[erlang-questions] Cannot make PropEr bitstring(B, U) generator to work

Motiejus Jakštys desired.mta@REDACTED
Tue Sep 11 17:36:58 CEST 2012

On Tue, Sep 11, 2012 at 4:40 PM, Manolis Papadakis <manopapad@REDACTED> wrote:
> PropEr first tries to resolve the expression "bitstring(8, 1)" to a
> generator, but that fails, because bitstring/2 is not a predefined
> generator, and there's no custom generator with that signature declared
> inside the module.

But... According to the Book of Wisdom[1], bitstring(B, U) is there.
And binary(S) is not. I haven't seen it before.

> PropEr then tries to find a type with that name, but that fails as well:
> bitstring/2 is not a predifined type (the way to express the same thing in
> the type language is <<_:8,_:_*1>>), and there's no local type with that
> signature.

Eh.. That would kinda do, but it raises a syntax error when used in
?FORALL context.

> Quick fix: If you're OK with using only unit values of either 8 or 1, then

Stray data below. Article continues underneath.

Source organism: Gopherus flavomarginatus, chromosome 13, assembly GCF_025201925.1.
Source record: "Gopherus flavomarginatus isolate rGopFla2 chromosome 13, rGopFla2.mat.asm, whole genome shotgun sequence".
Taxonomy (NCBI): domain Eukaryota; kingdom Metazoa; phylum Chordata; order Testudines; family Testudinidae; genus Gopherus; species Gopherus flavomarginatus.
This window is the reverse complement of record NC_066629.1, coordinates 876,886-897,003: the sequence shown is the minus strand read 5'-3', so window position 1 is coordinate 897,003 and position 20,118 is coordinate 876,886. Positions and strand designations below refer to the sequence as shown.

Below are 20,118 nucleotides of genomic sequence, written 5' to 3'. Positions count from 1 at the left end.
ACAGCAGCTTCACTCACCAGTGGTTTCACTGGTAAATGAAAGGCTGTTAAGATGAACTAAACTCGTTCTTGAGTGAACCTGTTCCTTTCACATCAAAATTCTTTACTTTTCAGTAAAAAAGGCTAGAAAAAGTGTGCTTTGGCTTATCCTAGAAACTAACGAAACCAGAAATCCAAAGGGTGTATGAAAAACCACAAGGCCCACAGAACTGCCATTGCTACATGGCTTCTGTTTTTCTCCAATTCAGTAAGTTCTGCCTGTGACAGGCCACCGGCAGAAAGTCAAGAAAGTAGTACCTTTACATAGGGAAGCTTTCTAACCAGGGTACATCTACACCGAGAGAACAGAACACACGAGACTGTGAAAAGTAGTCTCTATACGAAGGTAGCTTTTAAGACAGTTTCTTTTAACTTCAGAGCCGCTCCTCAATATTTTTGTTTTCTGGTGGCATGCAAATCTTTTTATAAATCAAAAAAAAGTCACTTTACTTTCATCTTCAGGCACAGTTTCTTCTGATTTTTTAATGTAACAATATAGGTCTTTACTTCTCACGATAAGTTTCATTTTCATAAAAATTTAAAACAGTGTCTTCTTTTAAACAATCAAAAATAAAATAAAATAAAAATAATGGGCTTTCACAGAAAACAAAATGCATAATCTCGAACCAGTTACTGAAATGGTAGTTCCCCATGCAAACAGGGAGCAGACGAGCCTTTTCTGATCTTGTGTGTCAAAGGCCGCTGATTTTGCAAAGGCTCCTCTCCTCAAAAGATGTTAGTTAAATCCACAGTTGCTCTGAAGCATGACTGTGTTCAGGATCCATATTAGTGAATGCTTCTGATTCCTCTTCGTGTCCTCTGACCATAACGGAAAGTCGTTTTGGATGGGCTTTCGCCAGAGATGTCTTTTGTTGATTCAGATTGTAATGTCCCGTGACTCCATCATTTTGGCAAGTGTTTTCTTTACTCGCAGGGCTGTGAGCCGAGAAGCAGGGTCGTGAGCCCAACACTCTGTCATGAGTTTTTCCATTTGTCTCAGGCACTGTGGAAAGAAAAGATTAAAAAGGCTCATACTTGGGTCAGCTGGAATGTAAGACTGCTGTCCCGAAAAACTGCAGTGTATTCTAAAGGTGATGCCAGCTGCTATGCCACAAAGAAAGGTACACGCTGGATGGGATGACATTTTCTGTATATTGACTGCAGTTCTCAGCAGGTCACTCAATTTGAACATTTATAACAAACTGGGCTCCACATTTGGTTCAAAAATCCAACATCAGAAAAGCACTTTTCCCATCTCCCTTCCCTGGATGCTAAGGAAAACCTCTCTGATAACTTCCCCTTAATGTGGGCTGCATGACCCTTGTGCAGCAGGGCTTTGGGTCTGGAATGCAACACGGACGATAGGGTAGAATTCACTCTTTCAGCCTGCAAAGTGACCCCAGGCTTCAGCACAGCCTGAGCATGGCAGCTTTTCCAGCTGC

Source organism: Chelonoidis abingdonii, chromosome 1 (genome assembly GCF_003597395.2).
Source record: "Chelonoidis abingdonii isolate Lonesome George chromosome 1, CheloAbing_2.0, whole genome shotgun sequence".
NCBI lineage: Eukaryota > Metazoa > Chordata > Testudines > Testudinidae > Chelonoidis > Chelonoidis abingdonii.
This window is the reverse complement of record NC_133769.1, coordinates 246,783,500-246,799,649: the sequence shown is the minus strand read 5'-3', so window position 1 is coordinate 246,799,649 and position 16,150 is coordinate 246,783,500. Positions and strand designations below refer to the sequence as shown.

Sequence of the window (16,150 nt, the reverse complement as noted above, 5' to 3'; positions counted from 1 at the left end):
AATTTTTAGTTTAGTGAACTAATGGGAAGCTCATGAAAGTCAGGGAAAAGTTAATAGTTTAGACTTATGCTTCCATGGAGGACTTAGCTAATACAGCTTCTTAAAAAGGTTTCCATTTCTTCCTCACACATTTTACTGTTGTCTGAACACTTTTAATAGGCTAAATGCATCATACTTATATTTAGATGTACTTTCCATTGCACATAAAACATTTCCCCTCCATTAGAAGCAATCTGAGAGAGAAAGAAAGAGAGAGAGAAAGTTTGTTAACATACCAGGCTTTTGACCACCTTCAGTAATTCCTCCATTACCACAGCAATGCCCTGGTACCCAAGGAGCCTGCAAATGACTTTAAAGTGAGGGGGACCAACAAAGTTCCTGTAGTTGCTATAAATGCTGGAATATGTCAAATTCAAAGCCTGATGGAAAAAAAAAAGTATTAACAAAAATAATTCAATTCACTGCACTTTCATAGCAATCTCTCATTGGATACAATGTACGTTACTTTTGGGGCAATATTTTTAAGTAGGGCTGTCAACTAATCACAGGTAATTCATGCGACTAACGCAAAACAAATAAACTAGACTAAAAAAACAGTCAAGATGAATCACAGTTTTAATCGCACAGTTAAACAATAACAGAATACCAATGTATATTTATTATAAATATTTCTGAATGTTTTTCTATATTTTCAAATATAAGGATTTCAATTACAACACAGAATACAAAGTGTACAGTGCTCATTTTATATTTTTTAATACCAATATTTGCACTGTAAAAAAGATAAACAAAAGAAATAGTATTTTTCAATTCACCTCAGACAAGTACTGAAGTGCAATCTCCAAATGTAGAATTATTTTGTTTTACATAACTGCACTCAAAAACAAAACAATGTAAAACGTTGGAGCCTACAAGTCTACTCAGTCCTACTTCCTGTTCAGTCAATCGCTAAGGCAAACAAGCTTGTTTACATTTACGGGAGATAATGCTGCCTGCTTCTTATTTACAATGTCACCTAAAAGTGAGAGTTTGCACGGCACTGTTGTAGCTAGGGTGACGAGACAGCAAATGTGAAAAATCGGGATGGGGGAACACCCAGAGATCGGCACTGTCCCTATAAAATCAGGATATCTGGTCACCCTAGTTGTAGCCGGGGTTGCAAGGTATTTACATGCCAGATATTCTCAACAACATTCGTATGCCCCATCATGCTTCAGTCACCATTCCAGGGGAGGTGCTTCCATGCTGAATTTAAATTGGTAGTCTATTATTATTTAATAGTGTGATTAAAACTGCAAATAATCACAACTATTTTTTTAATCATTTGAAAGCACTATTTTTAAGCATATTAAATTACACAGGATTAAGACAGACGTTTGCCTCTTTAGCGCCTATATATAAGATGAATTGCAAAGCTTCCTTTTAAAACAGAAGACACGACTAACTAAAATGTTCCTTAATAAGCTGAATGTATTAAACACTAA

> you can use the predefined generator binary(Base) or bitstring(Base)
> respectively. If you need other unit values, you'll have to write a custom
> generator.

Actually, I want binaries with length 0..1MiB-1:

        ?LET(Len, integer(0, 1 bsl 20 - 1), Len),
        {binary(Len), Len}

So for this, binary(Number) is sufficient.

> One might have expected something like the following to work:
> -type my_bitstring() :: <<_:16, _:_*3>>.
> prop_foo() -> ?FORALL(B, my_bitstring(), true).
> But PropEr will currently reject this for unit values other than 1 and 8,
> because I suck at predicting what features people will want to use, and
> thought this was a safe one to skip.

As said, I am only interested in full-byte binaries. So it was indeed
safe for this case.

Until 15 minutes ago how PropEr creates type instances was truly magic
for me. Now Eureka! For ones that are curious how it works:

x() ->
    ?FORALL(S, integer(0, 1023), S < 100).

translates to:
x() ->
    proper:forall(S, fun(S) -> integer(0, 1023) end)).

So we have a closure which tries to execute the nonsense (that's what
I thought for more than a year).

After a lot of tracing I found out that this closure is executed in
context of `proper_types` moduke, which *has* a function integer(Low,
High). That's it. That function returnsa a nothing-magic tuple, and is
able to proceed.

And now answering my question. binary/1 is defined in proper_types. :)
All makes sense now.

[1]: http://proper.softlab.ntua.gr/papers/proper_types.pdf

Motiejus Jakštys

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